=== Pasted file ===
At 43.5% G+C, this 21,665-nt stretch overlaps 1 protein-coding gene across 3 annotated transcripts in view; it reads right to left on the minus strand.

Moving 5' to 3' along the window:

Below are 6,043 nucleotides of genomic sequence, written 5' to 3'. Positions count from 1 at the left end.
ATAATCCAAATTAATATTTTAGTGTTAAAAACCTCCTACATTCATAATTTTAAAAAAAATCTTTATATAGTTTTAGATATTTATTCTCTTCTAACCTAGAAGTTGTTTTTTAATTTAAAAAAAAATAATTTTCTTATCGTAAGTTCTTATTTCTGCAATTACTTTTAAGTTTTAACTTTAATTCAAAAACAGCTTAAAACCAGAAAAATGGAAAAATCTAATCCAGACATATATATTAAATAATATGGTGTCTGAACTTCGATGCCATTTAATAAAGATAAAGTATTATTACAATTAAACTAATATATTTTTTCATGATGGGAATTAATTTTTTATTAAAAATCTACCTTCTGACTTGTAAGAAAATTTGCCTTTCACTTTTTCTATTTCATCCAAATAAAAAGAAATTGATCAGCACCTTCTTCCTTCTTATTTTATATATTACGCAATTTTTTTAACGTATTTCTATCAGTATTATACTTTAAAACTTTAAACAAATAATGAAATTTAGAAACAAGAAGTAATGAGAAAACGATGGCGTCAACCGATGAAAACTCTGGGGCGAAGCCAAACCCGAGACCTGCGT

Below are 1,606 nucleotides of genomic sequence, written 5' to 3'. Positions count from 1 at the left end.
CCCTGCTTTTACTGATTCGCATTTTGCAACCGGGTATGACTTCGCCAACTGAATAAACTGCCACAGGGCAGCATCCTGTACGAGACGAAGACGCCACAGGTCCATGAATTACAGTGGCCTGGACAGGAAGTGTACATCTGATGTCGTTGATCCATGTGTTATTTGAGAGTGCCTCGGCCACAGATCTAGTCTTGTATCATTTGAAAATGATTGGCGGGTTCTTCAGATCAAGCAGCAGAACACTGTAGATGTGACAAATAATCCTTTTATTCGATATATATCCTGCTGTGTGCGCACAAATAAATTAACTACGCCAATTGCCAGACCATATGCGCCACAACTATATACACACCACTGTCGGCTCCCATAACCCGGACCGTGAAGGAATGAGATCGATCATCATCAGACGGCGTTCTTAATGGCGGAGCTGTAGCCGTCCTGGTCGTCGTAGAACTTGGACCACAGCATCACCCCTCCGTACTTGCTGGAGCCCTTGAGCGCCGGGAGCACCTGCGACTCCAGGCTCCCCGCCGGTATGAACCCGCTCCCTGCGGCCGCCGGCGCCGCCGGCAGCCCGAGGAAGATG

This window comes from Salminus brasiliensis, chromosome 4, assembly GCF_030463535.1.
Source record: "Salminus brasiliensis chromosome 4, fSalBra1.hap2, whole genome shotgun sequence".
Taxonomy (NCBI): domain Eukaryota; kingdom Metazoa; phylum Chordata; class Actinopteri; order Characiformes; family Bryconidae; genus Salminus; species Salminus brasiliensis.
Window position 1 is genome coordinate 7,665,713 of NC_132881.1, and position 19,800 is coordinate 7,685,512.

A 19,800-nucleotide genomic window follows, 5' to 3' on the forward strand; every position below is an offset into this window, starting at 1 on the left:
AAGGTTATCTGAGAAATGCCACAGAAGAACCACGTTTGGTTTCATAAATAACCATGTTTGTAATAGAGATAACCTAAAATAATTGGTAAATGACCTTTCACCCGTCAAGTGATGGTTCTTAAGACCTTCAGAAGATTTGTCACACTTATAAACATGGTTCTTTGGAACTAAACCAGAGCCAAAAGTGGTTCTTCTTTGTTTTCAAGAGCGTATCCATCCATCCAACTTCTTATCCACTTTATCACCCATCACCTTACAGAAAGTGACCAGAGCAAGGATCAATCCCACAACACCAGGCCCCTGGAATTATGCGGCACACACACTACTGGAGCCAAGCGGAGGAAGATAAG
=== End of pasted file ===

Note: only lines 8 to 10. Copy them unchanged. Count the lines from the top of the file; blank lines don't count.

Source record: "Salminus brasiliensis chromosome 4, fSalBra1.hap2, whole genome shotgun sequence".
Taxonomy (NCBI): domain Eukaryota; kingdom Metazoa; phylum Chordata; class Actinopteri; order Characiformes; family Bryconidae; genus Salminus; species Salminus brasiliensis.
Window position 1 is genome coordinate 7,665,713 of NC_132881.1, and position 19,800 is coordinate 7,685,512.